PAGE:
Prominent criminal defense lawyer William B. Moffitt, a former president of the National Association of Criminal Defense Lawyers who built a reputation as a crusader for civil rights, died Friday. Moffitt, name partner at Moffitt & Brodnax, was 60.
Friends of the Alexandria, Va.-based attorney say Moffitt, a member of the D.C. and Virginia bars, battled pneumonia earlier this year and has struggled with kidney disease. He had been hospitalized for several days before his death.
Moffitt was the second black president of the NACDL and a former name partner at now-defunct Asbill Moffitt & Boss. “We shared many courtroom battles, and I greatly admired his legal mind and passion for criminal justice,” says Henry Asbill, a partner at Dewey & LeBoeuf. “Bill was irreverent to the core. With a barely hidden grin, he loved to tell folks, ‘Heaven doesn't want me and hell’s afraid I'll take over.’ He will be sorely missed.”
Barry Boss, managing partner in the D.C. office of Cozen O’Connor, fondly recalls watching Moffitt in action in a drug case in 1991. Moffitt, known for his booming voice and large physical presence, told Boss he was going to pick apart a government snitch.
“Watch what I do with him,” Moffitt told Boss, who was representing a codefendant. Moffitt grilled the witness, theatrically making check marks on a legal pad as he went from one point to the next. When Moffitt returned to the defense table, Boss looked over at the pad. “The only thing on it was check marks,” Boss recalls.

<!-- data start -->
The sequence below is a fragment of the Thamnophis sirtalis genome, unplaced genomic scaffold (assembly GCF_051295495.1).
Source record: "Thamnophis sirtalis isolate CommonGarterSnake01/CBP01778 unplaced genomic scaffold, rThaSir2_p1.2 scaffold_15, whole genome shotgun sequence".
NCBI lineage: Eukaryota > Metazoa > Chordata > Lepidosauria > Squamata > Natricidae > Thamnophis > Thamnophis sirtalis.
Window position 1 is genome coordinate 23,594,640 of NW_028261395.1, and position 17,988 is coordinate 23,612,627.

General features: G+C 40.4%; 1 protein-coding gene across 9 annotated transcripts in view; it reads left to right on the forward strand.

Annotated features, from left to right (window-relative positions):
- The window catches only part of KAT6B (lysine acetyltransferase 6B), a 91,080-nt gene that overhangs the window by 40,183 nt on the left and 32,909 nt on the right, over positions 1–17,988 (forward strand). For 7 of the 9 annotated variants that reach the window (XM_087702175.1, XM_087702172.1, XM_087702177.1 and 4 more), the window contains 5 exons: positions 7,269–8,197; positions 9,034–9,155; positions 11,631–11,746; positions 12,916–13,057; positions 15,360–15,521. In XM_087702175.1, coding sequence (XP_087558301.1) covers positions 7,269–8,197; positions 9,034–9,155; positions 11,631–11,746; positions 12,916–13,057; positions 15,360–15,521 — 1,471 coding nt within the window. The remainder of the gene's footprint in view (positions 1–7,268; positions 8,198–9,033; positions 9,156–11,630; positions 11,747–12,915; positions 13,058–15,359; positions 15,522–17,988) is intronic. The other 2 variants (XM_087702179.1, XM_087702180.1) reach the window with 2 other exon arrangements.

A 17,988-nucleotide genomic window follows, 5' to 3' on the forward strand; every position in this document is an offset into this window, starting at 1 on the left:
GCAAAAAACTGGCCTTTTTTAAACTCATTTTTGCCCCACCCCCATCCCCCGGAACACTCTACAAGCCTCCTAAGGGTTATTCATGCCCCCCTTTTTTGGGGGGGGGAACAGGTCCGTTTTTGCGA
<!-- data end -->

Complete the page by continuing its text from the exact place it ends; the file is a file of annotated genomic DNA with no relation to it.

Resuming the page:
More recently Moffitt defended former University of South Florida professor Sami Al-Arian in U.S. District Court for the Middle District of Florida in a terrorism and conspiracy case. After a six-month trial, a jury acquitted Al-Arian on eight of the 18 charges and deadlocked on the others—a blow to the Justice Department. Al-Arian pleaded guilty in 2006 to a conspiracy charge.
But a contempt charge is pending against Al-Arian in federal court in Virginia, where George Washington University Law School Professor Jonathan Turley is representing the former professor. Turley had been working closely with Moffitt. “If lawyers had baseball cards, Bill Moffitt would be one of the most traded,” Turley says. “He was the guy who could come back from a big deficit and win the game and win the series.”
Friends say Moffitt, a New York native who got his law degree at American University’s Washington College of Law, never missed an opportunity to teach—from interns to young lawyers. Moffitt was on the faculty of the National Criminal Defense College in Macon, Ga. “If he had to do his life all over again, he’d still be a lawyer,” says Moffitt’s widow, Edna Lee Moffitt.
A memorial service is scheduled for Saturday, May 2, at Howard University Law School's Dunbarton Chapel, 2900 Van Ness Street N.W., Washington, D.C.